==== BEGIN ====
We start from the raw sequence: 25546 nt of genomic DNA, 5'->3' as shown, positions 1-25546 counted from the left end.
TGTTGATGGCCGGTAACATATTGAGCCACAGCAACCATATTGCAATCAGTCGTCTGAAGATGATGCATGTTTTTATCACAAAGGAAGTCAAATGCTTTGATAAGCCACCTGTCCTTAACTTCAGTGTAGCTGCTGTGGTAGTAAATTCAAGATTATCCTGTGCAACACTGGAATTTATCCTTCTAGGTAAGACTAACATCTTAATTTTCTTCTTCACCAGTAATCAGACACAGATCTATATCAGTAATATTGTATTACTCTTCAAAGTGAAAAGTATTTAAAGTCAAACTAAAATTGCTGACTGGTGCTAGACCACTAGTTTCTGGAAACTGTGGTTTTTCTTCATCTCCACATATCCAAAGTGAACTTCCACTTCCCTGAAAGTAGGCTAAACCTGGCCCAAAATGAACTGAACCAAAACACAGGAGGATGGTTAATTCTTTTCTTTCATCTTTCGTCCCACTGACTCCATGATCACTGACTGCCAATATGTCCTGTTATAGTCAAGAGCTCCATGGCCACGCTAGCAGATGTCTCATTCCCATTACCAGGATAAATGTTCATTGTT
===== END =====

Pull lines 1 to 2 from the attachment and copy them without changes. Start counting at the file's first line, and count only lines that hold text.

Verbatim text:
We start from the raw sequence: 25546 nt of genomic DNA, 5'->3' as shown, positions 1-25546 counted from the left end.
TGTTGATGGCCGGTAACATATTGAGCCACAGCAACCATATTGCAATCAGTCGTCTGAAGATGATGCATGTTTTTATCACAAAGGAAGTCAAATGCTTTGATAAGCCACCTGTCCTTAACTTCAGTGTAGCTGCTGTGGTAGTAAATTCAAGATTATCCTGTGCAACACTGGAATTTATCCTTCTAGGTAAGACTAACATCTTAATTTTCTTCTTCACCAGTAATCAGACACAGATCTATATCAGTAATATTGTATTACTCTTCAAAGTGAAAAGTATTTAAAGTCAAACTAAAATTGCTGACTGGTGCTAGACCACTAGTTTCTGGAAACTGTGGTTTTTCTTCATCTCCACATATCCAAAGTGAACTTCCACTTCCCTGAAAGTAGGCTAAACCTGGCCCAAAATGAACTGAACCAAAACACAGGAGGATGGTTAATTCTTTTCTTTCATCTTTCGTCCCACTGACTCCATGATCACTGACTGCCAATATGTCCTGTTATAGTCAAGAGCTCCATGGCCACGCTAGCAGATGTCTCATTCCCATTACCAGGATAAATGTTCATTGTT